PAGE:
"Namaste, Dr. Bailly," Naysa Modi, speller 96, said.

"It is a nice day, isn't it?" he replied.

Naysa spelled "speleothem" correctly. It means a cave deposit or formation.

And let's dance again

The word means a mobid fear of crowds, but Tara Singh, speller 93, got a sentence related to dancing:

Alice claims she never attends rock concerts because of her ochlophobia, but really it's because of her dad's propensity to dance like, well -- a dad.


Vanya Shivashankar, speller 90, correctly spelled "balletomane." Her sister, Kavya, is a former champion and this is the last time Vanya, a five-time attendee, can compete.

Her word means one who takes extraordinary delight in artistic dance performances.

More hints?

Sean Fogerty, speller 88, got the answer to his question -- sort of.

"May I have a hint from a friend?" he asked.

Sean got the definition, the language of origin and the part of speech -- but he misspelled "sortition" anyway and is out.

Polite as always

The Jamaican spellers always say, "Thank you, sir" to Dr. Bailly after he answers their questions. Sara-Beth McPherson, speller 87, is no exception. She correctly spelled "amentia" to stay on stage.

This one got a laugh

Mohamed Bouftas, speller 78, spelled "sarwan" correctly. The crowd chuckled at his sentence:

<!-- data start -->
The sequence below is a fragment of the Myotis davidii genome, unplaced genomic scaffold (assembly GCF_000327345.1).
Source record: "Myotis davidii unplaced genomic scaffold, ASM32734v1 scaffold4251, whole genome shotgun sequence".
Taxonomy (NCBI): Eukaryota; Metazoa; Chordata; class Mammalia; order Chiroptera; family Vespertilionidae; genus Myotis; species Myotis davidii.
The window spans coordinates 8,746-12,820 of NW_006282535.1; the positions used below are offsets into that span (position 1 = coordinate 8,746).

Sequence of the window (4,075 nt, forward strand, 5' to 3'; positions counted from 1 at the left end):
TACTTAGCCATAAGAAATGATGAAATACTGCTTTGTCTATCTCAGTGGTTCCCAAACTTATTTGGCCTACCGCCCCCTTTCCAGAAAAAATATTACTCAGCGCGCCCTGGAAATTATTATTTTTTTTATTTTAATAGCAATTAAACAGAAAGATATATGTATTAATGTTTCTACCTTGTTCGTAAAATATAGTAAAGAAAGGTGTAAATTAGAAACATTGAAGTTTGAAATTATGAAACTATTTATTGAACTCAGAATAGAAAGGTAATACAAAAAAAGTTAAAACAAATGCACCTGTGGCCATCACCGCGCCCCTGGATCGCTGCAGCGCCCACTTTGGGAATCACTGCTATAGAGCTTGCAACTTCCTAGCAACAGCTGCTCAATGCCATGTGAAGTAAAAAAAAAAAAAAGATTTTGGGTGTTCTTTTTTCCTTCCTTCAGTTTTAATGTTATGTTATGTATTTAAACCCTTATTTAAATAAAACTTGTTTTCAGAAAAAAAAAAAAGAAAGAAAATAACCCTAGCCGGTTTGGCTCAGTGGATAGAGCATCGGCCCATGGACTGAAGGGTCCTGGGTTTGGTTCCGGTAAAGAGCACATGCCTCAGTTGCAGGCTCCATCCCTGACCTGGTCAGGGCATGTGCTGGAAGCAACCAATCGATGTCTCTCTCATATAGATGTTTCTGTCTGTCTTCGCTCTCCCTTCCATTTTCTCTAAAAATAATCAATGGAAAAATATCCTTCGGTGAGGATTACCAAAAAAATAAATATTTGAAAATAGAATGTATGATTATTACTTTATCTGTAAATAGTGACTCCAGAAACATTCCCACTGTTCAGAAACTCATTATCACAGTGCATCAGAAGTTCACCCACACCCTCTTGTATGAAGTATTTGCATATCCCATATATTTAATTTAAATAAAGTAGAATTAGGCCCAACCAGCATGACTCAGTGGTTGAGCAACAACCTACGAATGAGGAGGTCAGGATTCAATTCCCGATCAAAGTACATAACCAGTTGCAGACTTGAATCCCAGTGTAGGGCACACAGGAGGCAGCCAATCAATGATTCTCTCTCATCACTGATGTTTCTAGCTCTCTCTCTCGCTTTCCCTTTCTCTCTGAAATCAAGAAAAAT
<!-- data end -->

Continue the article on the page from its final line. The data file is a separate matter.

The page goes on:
Teresa took pictures with the camel and the sarwan, although the camel thought he looked tired in the first few shots and asked her not to post them on Facebook.


Mareike Western, speller 57, had trouble with her word, "mucedinous."

"What?" she said upon hearing it.

Mareike struggled with the pronounciation.

"I'm going to get it wrong either way," she said.

Dr. Bailly reminded her that she promised to try -- all the spellers did in an assembly yesterday.

"I'm going to try, i'm just not going to do good," she said.

Mareike spelled the word with a "T" instead of a "D" and was eliminated.


Zander Patent, speller 56, had a question for Dr. Bailly.

"How do you spell it," he asked of his word, "phoniatric."

"I'm very much hoping correctly," Dr. Bailly countered.

Zander got the word right. "Correctly," head judge Mary Brooks said as he completed it.